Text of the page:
Getting older

So I’m pretty used to talking about my life and how its going. Over the past few years I’ve become quite adept at opening up and using my story to ensure that others don’t feel alone. But writing this blog – even though it is less sensitive than most of my writing about mental health – feels different.

I’m getting older.

There. I said it.

Now, for those of you who have been on this planet longer than me – please don’t go! I know that I’m still “young” and not yet eligible for my Saga membership card. Nevertheless, time is marching on. This year I was *whispers* 30. As of a few days ago it is now over a decade since I began University.

Alongside these symbolic milestones, there are other ways that age is catching up with me. Sure, I “ran” a Marathon this year and am training to cycle across America next year, but my body is beginning to show the signs of ageing. Science (remember when we used to listen to science?) shows that by the time we reach 30 most of our bodily functions begin to decline. I feel this. The floor is further away. If I’m particularly energetic one day then the next I’ll be hobbling around in gentle agony. I also no longer bounce when I fall – a few years ago I slipped on the way to work and went down like a sack of soggy potatoes.

My memory too – never my strongest asset – is starting to decline. Just last week I was in a meeting with someone I’ve known over a year but I completely forgot their name. In some ways this is great (I can re-watch boxsets every 6 months) but in other ways its a real pain in the tush. I have to take exacting notes at work, and can often forget I’ve met someone before. At home, Lizzie has learnt to fill in the gaps as I say “When are we heading to see that film we were talking about” (often not helped by my regular use of spoonerisms.

And then… there’s my hair. Now, I’m proud of my hair. It took me a fair to few years to embrace the pride I now feel as a fiery redhead (a special thanks to everyone who used their own insecurities as a reason to pick on those who were different to them). I think we could go so far as to say that my hair defines me – to the extent that I’m keeping my beard long so that you can still tell I’m ginger when I’ve got a helmet on. When I shaved my hair off for charity I truly felt like I had lost something. And so it pains me greatly to know that – slowly but surely – I’m going bald.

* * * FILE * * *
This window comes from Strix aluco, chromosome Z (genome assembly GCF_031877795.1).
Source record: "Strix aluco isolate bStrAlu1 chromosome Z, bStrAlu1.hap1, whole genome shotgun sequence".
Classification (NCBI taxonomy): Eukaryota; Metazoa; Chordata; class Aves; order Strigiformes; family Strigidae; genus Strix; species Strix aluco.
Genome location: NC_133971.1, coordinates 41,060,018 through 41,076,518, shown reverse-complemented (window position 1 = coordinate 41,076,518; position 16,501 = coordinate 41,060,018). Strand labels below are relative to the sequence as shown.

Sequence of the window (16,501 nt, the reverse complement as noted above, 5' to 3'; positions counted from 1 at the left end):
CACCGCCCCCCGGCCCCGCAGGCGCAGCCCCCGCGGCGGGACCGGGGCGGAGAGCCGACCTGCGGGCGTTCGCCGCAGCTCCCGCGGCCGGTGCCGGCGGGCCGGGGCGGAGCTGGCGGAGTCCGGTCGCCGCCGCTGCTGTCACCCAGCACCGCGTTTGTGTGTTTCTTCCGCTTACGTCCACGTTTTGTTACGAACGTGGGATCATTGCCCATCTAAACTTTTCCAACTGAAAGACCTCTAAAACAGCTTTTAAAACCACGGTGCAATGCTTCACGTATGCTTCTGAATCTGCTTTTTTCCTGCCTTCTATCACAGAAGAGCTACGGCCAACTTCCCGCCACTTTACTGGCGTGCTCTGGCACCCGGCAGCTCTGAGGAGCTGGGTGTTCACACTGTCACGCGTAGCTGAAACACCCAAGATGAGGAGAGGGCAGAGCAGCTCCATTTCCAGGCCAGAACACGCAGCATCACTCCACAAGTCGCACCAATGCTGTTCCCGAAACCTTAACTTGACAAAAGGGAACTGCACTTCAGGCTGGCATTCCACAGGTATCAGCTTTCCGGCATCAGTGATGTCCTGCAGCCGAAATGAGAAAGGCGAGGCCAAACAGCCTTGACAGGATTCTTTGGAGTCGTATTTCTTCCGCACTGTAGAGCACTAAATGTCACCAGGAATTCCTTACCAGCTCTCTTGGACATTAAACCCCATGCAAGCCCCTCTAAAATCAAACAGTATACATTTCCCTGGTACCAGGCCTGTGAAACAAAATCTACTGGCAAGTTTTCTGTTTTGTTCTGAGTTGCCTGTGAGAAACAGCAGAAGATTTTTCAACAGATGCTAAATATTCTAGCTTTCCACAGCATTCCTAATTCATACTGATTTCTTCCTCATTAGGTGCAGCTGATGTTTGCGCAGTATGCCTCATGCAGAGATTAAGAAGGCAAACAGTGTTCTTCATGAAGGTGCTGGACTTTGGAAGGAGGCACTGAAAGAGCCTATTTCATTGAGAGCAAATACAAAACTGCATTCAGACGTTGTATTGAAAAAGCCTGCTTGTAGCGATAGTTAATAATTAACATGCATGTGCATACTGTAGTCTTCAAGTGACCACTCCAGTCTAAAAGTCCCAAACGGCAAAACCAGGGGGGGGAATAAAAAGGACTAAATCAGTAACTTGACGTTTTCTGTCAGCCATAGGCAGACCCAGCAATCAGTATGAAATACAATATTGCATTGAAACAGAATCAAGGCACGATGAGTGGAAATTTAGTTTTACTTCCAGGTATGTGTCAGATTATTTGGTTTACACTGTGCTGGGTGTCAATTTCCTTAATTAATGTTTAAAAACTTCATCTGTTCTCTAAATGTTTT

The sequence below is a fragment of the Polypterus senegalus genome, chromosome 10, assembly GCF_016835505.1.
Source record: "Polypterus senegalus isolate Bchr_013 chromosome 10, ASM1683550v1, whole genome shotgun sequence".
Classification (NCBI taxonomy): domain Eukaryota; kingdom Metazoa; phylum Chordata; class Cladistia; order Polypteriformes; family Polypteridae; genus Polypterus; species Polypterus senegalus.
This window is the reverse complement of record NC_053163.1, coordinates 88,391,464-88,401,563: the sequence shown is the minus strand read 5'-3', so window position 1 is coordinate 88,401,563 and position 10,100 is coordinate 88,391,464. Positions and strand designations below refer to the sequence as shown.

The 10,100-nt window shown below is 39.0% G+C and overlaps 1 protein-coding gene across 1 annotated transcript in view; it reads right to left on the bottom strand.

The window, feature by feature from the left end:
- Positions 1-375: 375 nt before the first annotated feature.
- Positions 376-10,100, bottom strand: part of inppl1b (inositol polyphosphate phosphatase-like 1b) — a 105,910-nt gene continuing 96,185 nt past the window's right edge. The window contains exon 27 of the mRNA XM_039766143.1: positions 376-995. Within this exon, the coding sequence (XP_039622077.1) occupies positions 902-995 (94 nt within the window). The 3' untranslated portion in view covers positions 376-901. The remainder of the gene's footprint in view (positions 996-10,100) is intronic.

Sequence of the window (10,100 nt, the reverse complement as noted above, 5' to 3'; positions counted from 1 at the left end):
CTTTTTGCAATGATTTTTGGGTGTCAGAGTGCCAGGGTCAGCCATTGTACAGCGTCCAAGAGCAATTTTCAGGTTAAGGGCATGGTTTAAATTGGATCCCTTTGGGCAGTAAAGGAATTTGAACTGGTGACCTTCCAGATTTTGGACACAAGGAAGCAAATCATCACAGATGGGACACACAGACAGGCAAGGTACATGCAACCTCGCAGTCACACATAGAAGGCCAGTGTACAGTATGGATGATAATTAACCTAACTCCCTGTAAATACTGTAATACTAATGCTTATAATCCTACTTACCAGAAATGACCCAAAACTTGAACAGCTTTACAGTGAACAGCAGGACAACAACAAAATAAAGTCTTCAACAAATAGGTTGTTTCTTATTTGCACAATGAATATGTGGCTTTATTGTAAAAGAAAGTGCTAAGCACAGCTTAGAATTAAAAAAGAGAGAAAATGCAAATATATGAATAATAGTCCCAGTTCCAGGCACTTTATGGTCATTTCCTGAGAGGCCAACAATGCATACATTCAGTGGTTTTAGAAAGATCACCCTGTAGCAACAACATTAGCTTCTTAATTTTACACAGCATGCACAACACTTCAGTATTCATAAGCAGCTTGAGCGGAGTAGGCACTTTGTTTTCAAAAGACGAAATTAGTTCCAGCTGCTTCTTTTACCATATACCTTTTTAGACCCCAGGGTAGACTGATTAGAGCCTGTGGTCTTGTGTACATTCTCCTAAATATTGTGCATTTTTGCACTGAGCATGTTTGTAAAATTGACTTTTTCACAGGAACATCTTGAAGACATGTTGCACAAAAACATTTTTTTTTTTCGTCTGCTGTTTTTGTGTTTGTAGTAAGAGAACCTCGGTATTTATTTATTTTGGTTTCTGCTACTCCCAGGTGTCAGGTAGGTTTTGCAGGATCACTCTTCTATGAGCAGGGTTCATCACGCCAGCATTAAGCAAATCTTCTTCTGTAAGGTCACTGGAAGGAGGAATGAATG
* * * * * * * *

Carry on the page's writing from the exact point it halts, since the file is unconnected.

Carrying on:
I’m not the first, and nor will I be the last, person to lose their hair. Right now it’s subtle. Indeed, from the front you probably can’t tell (part of the reason I keep the same hair style). The first time I properly noticed was after the Wigan 10k, when I saw a picture Lizzie had posted of me getting a post run massage. Honestly, even now I cringe at this.

This was about a year ago. Since then, my follicaly-gifted area has continued to decline. My barber has gone from saying I’ve got nothing to worry about to encouraging me to keep shorter hair to avoid highlighting my “solar panel” (essentially ensuring I don’t have accidentally end up with a tonsure). And honestly – I’m embarrassed by this physical representation of my ageing.

In some ways I feel guilty about how much I dislike ageing – both the notion of gently moving forwards through time in a one way direction, and the physical effects that ageing has on my body. I know that I’m lucky – that I’m here, that I’ve got my health, and that one of my biggest issues is having to put suncream on my head. It’s something I need to come to peace with – and let’s be honest, my hair isn’t going to magically grow back.

I know that I’m not the only person who feels like this. Ageing is something that happens to us, whether we like it or not. When I speak to my parents, who both join me in celebrating a landmark birthday that ends with a zero this year, they talk of their disdain for how age is afflicting them. When I talk to my colleagues (who quite rightly mock my concern) they reminisce about being 30 in the same way I reminisce about being 20.

Can you honestly say that you embrace how time has changed your body and that you are happy with the onwards (and ultimately terminal) march of time?

And yet, I’m not sure I’ve ever had a conversation about how I feel about getting older that wasn’t rooted in irony. We all joke about how we’re feeling creaky, but I guess the point of this post is to apply the same openness and honesty I apply to mental health to other parts of my life. We’re not going to get any younger, and not talking about it is not a magical elixir of youth – so we might as well be open.

P.S. – there are, I should add, lots of great things about ageing that I could mention, even if I do so with reluctance. The extra experience, the wider social networks – even the willingness to take pride in my achievements and the positive impact I like to think I make. Perhaps on another day I could be persuaded that I actively enjoy ageing. But today – as I reflect on developing life responsibilities, on the unbelievably youthful faces of our new students – my main feeling is one of gentle sadness.

2 thoughts on “Getting older

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